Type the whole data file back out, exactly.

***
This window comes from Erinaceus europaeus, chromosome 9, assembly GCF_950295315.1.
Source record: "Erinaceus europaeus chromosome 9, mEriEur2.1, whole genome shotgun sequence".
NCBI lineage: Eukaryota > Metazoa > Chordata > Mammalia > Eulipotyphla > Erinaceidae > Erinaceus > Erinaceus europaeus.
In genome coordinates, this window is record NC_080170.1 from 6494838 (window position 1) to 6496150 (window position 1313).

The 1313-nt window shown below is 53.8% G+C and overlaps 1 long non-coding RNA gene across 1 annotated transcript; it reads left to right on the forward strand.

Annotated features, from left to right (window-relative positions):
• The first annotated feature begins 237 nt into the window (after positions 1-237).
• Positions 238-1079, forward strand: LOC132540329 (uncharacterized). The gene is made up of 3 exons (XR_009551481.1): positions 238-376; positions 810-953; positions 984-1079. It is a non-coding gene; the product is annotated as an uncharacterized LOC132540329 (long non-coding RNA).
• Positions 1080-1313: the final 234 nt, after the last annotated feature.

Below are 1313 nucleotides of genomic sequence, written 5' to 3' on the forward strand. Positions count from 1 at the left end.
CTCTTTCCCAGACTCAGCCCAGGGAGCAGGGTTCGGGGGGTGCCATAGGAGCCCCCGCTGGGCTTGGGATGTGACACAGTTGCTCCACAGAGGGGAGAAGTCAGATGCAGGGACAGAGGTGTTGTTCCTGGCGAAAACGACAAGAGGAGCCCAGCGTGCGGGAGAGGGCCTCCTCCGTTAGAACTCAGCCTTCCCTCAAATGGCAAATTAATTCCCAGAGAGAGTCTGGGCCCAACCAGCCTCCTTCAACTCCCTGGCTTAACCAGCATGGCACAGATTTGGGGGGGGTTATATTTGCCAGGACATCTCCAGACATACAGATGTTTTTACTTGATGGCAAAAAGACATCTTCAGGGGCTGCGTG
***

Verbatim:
This window comes from Erinaceus europaeus, chromosome 9, assembly GCF_950295315.1.
Source record: "Erinaceus europaeus chromosome 9, mEriEur2.1, whole genome shotgun sequence".
NCBI lineage: Eukaryota > Metazoa > Chordata > Mammalia > Eulipotyphla > Erinaceidae > Erinaceus > Erinaceus europaeus.
In genome coordinates, this window is record NC_080170.1 from 6494838 (window position 1) to 6496150 (window position 1313).

The 1313-nt window shown below is 53.8% G+C and overlaps 1 long non-coding RNA gene across 1 annotated transcript; it reads left to right on the forward strand.

Annotated features, from left to right (window-relative positions):
• The first annotated feature begins 237 nt into the window (after positions 1-237).
• Positions 238-1079, forward strand: LOC132540329 (uncharacterized). The gene is made up of 3 exons (XR_009551481.1): positions 238-376; positions 810-953; positions 984-1079. It is a non-coding gene; the product is annotated as an uncharacterized LOC132540329 (long non-coding RNA).
• Positions 1080-1313: the final 234 nt, after the last annotated feature.

Below are 1313 nucleotides of genomic sequence, written 5' to 3' on the forward strand. Positions count from 1 at the left end.
CTCTTTCCCAGACTCAGCCCAGGGAGCAGGGTTCGGGGGGTGCCATAGGAGCCCCCGCTGGGCTTGGGATGTGACACAGTTGCTCCACAGAGGGGAGAAGTCAGATGCAGGGACAGAGGTGTTGTTCCTGGCGAAAACGACAAGAGGAGCCCAGCGTGCGGGAGAGGGCCTCCTCCGTTAGAACTCAGCCTTCCCTCAAATGGCAAATTAATTCCCAGAGAGAGTCTGGGCCCAACCAGCCTCCTTCAACTCCCTGGCTTAACCAGCATGGCACAGATTTGGGGGGGGTTATATTTGCCAGGACATCTCCAGACATACAGATGTTTTTACTTGATGGCAAAAAGACATCTTCAGGGGCTGCGTG